Author of Hawthorn review says alleged mistreatment of Indigenous players ‘like a nightmare’
Phil Egan says he has not heard anything like those allegations before at a football club and there should now be an audit of all clubs
The author of a damaging review into Hawthorn Football Club that contained allegations of serious mistreatment of First Nations former players has described the findings as “like a nightmare”.
The club engaged consultant Phil Egan, a former Richmond player, to conduct an external review of Aboriginal and Torres Strait Islander people’s experiences with the Hawks. The review will not be publicly released but the ABC has reported some of its findings.
According to the ABC, Aboriginal and Torres Strait Islander players were separated from their families.
One former player said he was told to “get rid of” his unborn child, leave his partner, move house and change his number.
Another player said he was also told to end a relationship with his pregnant partner.
Egan said hearing the allegations was “very distressing”.
“To hear and see the trauma as it was personally conveyed to me was like a nightmare,” he said.
“Find your grandkids and kids … hug them and tell them every day how important they are and how much you love them.”
The incidents allegedly took place when Alastair Clarkson was head coach. The ABC reported that one of the players, Ian (not his real name), made the allegation he was requested to have his partner terminate their unborn child.
“Clarkson just leaned over me and demanded that I needed to get rid of my unborn child and my partner. I was then manipulated and convinced to remove my SIM card from my phone, so there was no further contact between my family and me. They told me I’d be living with one of the other coaches from that night onwards,” the player alleged.
“He told me to kill my unborn kid.”
Egan said he had not heard anything like those stories before at a football club, but pointed to the racism Aboriginal people experienced under the Aboriginal Protection Board, one of the bodies responsible for the stolen generations.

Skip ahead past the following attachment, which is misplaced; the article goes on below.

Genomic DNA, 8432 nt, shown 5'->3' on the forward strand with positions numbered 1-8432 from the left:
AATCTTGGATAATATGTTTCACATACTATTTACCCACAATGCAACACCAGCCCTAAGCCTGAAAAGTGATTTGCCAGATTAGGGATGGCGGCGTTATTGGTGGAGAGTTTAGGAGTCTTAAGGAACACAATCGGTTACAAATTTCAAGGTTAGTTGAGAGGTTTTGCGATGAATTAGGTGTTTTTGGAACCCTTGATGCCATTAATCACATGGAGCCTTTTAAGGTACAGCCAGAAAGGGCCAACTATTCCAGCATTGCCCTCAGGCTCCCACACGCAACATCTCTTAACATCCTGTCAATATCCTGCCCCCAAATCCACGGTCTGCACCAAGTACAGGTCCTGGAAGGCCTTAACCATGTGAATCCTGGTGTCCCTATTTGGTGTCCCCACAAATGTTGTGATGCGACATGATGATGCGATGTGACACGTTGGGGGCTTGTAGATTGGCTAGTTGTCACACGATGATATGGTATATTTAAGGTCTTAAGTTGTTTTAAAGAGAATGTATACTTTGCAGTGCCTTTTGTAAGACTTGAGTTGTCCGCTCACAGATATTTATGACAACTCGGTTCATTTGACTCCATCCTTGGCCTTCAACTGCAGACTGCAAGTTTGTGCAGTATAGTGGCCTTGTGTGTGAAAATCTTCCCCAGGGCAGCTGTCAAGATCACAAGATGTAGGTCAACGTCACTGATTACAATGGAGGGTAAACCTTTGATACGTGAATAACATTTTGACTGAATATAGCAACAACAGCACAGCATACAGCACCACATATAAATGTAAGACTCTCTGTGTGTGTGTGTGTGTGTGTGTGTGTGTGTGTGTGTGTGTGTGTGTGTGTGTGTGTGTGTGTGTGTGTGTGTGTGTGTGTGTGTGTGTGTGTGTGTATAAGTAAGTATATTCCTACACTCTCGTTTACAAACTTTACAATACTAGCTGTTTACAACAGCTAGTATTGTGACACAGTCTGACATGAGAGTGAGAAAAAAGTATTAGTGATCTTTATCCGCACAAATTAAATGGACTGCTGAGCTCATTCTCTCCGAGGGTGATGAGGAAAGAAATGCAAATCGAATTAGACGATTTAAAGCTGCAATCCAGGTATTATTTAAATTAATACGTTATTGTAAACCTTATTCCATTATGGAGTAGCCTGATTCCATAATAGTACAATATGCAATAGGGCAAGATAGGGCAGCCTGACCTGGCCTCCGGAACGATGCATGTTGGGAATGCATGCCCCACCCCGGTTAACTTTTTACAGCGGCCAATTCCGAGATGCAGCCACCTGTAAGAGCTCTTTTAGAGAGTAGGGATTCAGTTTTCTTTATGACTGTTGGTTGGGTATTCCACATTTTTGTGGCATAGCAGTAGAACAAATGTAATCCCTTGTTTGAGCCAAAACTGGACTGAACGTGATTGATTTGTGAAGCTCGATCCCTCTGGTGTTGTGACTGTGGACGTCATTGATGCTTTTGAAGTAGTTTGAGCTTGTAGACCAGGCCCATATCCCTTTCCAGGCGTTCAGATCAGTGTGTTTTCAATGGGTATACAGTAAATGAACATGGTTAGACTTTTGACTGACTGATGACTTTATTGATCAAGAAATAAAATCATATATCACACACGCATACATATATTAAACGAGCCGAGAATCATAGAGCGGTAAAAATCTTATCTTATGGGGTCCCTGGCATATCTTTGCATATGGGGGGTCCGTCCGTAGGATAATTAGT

“I was born on Manatunga Reserve in Robinvale; Protection Board policies ruled and controlled our lives as a people,” he said.
The AFL has appointed an external panel to investigate the findings.
The AFL chief executive officer, Gillon McLachlan, described the report as a “challenging, harrowing and disturbing” read.
“I want to say to the women and the partners, and also the players who have shared their stories, that our first priority is to you, and to provide the care and the support that you need,” he said.
“You have been heard, and as a support and a community, we will do our best to wrap our arms around you in support.
“It is important that we continue to communicate with you and to you. Your welfare is the most pressing priority for us because I know that sharing these stories is not easy, but it is important that you do, and we want to thank you all who have shared their experiences as part of this review.”
Hawthorn’s chief executive officer, Justin Reeves, called the allegations “heartbreaking” and said they came as a “surprise to everyone”.
Egan said there should now be an audit of all clubs.
Clarkson has now signed a coaching deal with North Melbourne, but has stepped down while the investigation is under way.
Clarkson said he was “shocked” by the allegations, and rejected any wrongdoing.
The former Hawthorn coach Chris Fagan, now with the Brisbane Lions, was also named in the report and has stood aside. He said he was “shocked and deeply distressed” by the allegations and denied allegations of wrongdoing.
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